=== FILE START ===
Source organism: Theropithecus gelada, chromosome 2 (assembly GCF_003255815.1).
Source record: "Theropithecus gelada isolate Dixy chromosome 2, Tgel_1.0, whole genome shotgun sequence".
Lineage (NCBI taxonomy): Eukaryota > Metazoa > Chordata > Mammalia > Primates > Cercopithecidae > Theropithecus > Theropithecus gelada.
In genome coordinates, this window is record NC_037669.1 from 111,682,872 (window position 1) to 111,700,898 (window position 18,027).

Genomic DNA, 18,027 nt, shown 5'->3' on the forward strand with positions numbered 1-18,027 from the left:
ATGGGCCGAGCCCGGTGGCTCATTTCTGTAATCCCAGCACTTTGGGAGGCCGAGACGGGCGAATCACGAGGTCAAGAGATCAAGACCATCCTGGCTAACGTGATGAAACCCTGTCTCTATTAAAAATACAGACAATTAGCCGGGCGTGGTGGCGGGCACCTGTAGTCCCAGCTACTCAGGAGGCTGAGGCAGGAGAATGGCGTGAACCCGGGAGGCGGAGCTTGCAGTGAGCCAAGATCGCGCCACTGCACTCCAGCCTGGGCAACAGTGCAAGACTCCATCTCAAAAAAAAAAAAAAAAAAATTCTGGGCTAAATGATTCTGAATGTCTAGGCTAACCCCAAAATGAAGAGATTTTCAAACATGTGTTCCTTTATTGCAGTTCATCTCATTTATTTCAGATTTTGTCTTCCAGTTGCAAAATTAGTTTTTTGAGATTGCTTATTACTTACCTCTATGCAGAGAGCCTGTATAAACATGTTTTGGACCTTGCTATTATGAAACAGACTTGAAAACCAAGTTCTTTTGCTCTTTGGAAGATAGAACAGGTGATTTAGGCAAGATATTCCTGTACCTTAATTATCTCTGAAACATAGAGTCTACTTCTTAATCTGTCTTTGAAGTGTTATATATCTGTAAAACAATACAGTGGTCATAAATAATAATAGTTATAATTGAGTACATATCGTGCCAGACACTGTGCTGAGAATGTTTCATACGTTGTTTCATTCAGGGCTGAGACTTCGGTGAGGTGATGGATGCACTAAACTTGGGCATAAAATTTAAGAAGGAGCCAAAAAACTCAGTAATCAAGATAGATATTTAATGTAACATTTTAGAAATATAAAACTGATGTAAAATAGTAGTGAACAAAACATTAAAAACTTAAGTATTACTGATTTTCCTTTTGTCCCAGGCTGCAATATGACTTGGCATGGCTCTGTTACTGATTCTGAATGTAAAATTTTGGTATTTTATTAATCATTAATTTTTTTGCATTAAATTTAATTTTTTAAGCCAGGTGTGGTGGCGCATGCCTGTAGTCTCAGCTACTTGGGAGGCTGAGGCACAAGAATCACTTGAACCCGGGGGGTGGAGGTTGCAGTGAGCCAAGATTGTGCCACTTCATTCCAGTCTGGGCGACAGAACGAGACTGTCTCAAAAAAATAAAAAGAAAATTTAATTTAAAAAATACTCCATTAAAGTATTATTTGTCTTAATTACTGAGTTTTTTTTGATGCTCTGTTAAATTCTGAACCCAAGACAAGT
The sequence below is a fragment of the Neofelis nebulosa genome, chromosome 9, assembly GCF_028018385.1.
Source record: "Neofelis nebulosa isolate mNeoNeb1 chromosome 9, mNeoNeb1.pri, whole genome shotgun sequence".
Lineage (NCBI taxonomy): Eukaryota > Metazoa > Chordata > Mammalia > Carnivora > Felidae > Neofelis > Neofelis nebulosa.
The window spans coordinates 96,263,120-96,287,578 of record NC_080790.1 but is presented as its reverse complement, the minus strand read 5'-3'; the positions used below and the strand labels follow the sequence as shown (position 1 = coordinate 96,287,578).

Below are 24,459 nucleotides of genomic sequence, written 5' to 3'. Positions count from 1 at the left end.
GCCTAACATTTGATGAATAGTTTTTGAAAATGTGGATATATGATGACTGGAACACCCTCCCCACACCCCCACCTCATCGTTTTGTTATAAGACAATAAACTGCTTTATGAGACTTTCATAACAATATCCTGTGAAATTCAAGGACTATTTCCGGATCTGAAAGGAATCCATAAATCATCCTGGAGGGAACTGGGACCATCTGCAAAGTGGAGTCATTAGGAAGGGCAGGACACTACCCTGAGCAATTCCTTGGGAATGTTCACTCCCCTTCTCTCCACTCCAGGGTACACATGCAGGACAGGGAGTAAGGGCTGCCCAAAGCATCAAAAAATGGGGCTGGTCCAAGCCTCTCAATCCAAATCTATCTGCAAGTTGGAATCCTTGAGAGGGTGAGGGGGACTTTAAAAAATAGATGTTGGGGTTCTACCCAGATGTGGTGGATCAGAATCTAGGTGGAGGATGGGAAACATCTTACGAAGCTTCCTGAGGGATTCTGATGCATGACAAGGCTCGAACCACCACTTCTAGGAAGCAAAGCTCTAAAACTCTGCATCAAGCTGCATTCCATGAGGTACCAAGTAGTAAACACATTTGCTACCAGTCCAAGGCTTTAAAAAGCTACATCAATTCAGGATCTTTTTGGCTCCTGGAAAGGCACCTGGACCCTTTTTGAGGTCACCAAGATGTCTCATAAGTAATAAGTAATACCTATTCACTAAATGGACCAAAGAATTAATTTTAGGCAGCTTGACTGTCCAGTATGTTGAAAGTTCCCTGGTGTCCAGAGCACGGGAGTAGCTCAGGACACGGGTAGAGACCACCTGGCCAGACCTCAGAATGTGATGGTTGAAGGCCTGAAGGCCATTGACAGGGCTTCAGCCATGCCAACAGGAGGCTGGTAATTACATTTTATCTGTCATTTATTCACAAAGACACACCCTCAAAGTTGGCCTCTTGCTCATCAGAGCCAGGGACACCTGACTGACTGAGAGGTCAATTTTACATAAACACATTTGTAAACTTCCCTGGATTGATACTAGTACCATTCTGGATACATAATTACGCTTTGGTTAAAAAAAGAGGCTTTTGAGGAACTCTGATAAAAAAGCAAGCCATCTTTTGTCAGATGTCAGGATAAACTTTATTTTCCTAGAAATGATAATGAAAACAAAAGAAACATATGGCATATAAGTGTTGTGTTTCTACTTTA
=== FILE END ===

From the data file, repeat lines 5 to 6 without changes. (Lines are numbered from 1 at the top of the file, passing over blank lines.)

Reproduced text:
Genomic DNA, 18,027 nt, shown 5'->3' on the forward strand with positions numbered 1-18,027 from the left:
ATGGGCCGAGCCCGGTGGCTCATTTCTGTAATCCCAGCACTTTGGGAGGCCGAGACGGGCGAATCACGAGGTCAAGAGATCAAGACCATCCTGGCTAACGTGATGAAACCCTGTCTCTATTAAAAATACAGACAATTAGCCGGGCGTGGTGGCGGGCACCTGTAGTCCCAGCTACTCAGGAGGCTGAGGCAGGAGAATGGCGTGAACCCGGGAGGCGGAGCTTGCAGTGAGCCAAGATCGCGCCACTGCACTCCAGCCTGGGCAACAGTGCAAGACTCCATCTCAAAAAAAAAAAAAAAAAAATTCTGGGCTAAATGATTCTGAATGTCTAGGCTAACCCCAAAATGAAGAGATTTTCAAACATGTGTTCCTTTATTGCAGTTCATCTCATTTATTTCAGATTTTGTCTTCCAGTTGCAAAATTAGTTTTTTGAGATTGCTTATTACTTACCTCTATGCAGAGAGCCTGTATAAACATGTTTTGGACCTTGCTATTATGAAACAGACTTGAAAACCAAGTTCTTTTGCTCTTTGGAAGATAGAACAGGTGATTTAGGCAAGATATTCCTGTACCTTAATTATCTCTGAAACATAGAGTCTACTTCTTAATCTGTCTTTGAAGTGTTATATATCTGTAAAACAATACAGTGGTCATAAATAATAATAGTTATAATTGAGTACATATCGTGCCAGACACTGTGCTGAGAATGTTTCATACGTTGTTTCATTCAGGGCTGAGACTTCGGTGAGGTGATGGATGCACTAAACTTGGGCATAAAATTTAAGAAGGAGCCAAAAAACTCAGTAATCAAGATAGATATTTAATGTAACATTTTAGAAATATAAAACTGATGTAAAATAGTAGTGAACAAAACATTAAAAACTTAAGTATTACTGATTTTCCTTTTGTCCCAGGCTGCAATATGACTTGGCATGGCTCTGTTACTGATTCTGAATGTAAAATTTTGGTATTTTATTAATCATTAATTTTTTTGCATTAAATTTAATTTTTTAAGCCAGGTGTGGTGGCGCATGCCTGTAGTCTCAGCTACTTGGGAGGCTGAGGCACAAGAATCACTTGAACCCGGGGGGTGGAGGTTGCAGTGAGCCAAGATTGTGCCACTTCATTCCAGTCTGGGCGACAGAACGAGACTGTCTCAAAAAAATAAAAAGAAAATTTAATTTAAAAAATACTCCATTAAAGTATTATTTGTCTTAATTACTGAGTTTTTTTTGATGCTCTGTTAAATTCTGAACCCAAGACAAGT